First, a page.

In November of 2014, Abigail Simon was convicted of First Degree Criminal Sexual Conduct (CSC) because of a highly controversial relationship she had with one of her students. The boy, a teen at the Catholic high school where Simon was an athletic tutor, is 18 now and has filed a lawsuit against Simon and the Catholic school where she taught. But Simon’s focus is on other things right now. She just want to get out of prison, and get on with her life. But the Michigan Court of Appeals has upheld her conviction, although there may be a small light at the end of the tunnel in the form of a modified sentence.
The trial was a media frenzy, with Simon’s student claiming that she had ruined his innocence, and Simon claiming that he had sexually assaulted her. The boy, who was 15-years-old at the time that he and Simon began their relationship, claims to have been a virgin prior to his engagement with Simon. To use the prosecutor’s terms, he was “an innocent”, introduced to a world of “rough sex that would shock most adults.” But according to Simon, he was a terrifying puppeteer, intimidating her, manipulating her and using rape to control her every move. She claims to have been terrified by his threats of violence and suicide, unable to tell anyone and too afraid to ask for help.
Simon’s version had briefly supported by the boy’s initial statement, where he admitted to police that he had forced Simon into having sex with him, at one point even claiming that he held a gun to her head. The boy later changed his story, saying that this version of events had been entirely fabricated. Both the prosecutor and Simon’s defense attorney provided reams of text histories in which the pair had exchanged both sexually explicit messages and also sappy protestations of love, as examples of each one being manipulated and abused by the other.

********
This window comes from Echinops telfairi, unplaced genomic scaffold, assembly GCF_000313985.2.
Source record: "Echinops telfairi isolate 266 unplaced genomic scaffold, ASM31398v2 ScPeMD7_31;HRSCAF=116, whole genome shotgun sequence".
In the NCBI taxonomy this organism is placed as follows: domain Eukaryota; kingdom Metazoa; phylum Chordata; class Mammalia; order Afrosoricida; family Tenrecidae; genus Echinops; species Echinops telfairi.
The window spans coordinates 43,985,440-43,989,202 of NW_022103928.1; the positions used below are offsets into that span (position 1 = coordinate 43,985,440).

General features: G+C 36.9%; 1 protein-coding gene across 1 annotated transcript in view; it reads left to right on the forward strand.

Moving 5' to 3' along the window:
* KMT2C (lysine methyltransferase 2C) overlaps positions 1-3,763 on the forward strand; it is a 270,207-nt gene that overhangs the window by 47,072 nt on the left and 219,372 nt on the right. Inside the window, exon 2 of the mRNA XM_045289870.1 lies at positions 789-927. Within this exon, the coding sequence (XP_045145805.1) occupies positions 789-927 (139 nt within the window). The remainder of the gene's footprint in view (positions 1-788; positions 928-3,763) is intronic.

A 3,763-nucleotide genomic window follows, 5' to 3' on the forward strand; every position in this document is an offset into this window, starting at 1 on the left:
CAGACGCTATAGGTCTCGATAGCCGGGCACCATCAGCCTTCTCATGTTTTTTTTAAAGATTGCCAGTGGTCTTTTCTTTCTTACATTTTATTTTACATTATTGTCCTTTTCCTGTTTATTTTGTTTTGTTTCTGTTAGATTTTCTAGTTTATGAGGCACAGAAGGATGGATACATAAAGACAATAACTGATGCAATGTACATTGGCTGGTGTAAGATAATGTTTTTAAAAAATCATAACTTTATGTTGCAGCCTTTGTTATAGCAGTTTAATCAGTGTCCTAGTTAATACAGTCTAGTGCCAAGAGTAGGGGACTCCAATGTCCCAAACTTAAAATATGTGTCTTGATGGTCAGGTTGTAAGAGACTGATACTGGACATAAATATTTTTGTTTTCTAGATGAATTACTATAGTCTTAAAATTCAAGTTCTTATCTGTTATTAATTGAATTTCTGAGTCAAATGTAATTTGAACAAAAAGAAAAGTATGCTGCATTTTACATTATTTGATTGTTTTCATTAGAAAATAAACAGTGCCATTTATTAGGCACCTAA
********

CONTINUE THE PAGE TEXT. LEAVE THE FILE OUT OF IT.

Simon turned down a plea deal that would have saved her decades behind bars.
Before trial, Simon was offered a plea deal which would have put her behind bars for only one year and kept the details of her case out of the public eye. But she refused and took the case to trial, which left many people wondering if she had made the right choice. Simon was convicted on three counts of first degree criminal sexual conduct and a single count of accosting a minor for immoral purposes.
But since being sentenced to spend 8 to 25 years in prison, Simon has requested another trial. Simon claims that Kent County Circuit Court Judge Paul Sullivan gave the jury improper instructions about the definition of involuntary behavior. She also claims that he “scored” her sentence improperly, having used sentencing guidelines based on allegations that the victim suffered psychological abuse. She also claims that choosing a trial instead of accepting a plea offer had motivated the judge to lengthen her sentence.
Our Michigan Court of Appeals however, disagreed with all of these claims. They have decided that Simon may be eligible for a modified sentence, based on a U.S. Supreme Court ruling which says that judges are not allowed to use evidence not presented at trial to determine a sentence. In other words, if there is not proof of something at the trial, that something cannot be used against the defendant at sentencing say our criminal defense attorneys.
This is only the first step for Simon because Judge Sullivan must now attempt to determine whether he would have sentenced Simon the same way had he not known about the allegations of psychological abuse. We have no idea what the outcome will be in this case, but we will be monitoring it closely and will keep you updated as events develop. You can read much more about rape and criminal sexual conduct (CSC) law in Michigan at www.SexCrimeAttorneys.com or by calling our sex assault defense team at 1 866-766-5245.